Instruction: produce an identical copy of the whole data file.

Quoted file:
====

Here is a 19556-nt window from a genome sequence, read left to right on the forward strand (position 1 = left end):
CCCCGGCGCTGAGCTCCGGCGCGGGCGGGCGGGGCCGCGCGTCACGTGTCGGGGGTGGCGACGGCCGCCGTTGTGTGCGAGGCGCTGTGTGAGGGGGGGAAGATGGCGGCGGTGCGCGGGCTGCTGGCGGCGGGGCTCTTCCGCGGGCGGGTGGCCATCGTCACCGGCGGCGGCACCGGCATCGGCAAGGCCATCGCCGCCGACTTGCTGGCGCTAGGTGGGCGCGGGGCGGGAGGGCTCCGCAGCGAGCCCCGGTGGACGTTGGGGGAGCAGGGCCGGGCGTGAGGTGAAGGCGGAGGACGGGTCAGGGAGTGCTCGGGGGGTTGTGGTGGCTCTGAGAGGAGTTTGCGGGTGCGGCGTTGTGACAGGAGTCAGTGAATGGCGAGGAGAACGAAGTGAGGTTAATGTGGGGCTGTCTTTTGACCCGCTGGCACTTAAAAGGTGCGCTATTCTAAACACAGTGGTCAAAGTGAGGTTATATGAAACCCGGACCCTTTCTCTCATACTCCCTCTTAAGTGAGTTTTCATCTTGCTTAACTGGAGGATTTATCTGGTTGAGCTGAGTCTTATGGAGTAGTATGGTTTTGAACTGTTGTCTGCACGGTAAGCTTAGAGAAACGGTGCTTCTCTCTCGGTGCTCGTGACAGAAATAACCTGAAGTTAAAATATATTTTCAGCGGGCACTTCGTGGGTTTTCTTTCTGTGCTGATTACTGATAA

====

Here is a 19556-nt window from a genome sequence, read left to right on the forward strand (position 1 = left end):
CCCCGGCGCTGAGCTCCGGCGCGGGCGGGCGGGGCCGCGCGTCACGTGTCGGGGGTGGCGACGGCCGCCGTTGTGTGCGAGGCGCTGTGTGAGGGGGGGAAGATGGCGGCGGTGCGCGGGCTGCTGGCGGCGGGGCTCTTCCGCGGGCGGGTGGCCATCGTCACCGGCGGCGGCACCGGCATCGGCAAGGCCATCGCCGCCGACTTGCTGGCGCTAGGTGGGCGCGGGGCGGGAGGGCTCCGCAGCGAGCCCCGGTGGACGTTGGGGGAGCAGGGCCGGGCGTGAGGTGAAGGCGGAGGACGGGTCAGGGAGTGCTCGGGGGGTTGTGGTGGCTCTGAGAGGAGTTTGCGGGTGCGGCGTTGTGACAGGAGTCAGTGAATGGCGAGGAGAACGAAGTGAGGTTAATGTGGGGCTGTCTTTTGACCCGCTGGCACTTAAAAGGTGCGCTATTCTAAACACAGTGGTCAAAGTGAGGTTATATGAAACCCGGACCCTTTCTCTCATACTCCCTCTTAAGTGAGTTTTCATCTTGCTTAACTGGAGGATTTATCTGGTTGAGCTGAGTCTTATGGAGTAGTATGGTTTTGAACTGTTGTCTGCACGGTAAGCTTAGAGAAACGGTGCTTCTCTCTCGGTGCTCGTGACAGAAATAACCTGAAGTTAAAATATATTTTCAGCGGGCACTTCGTGGGTTTTCTTTCTGTGCTGATTACTGATAA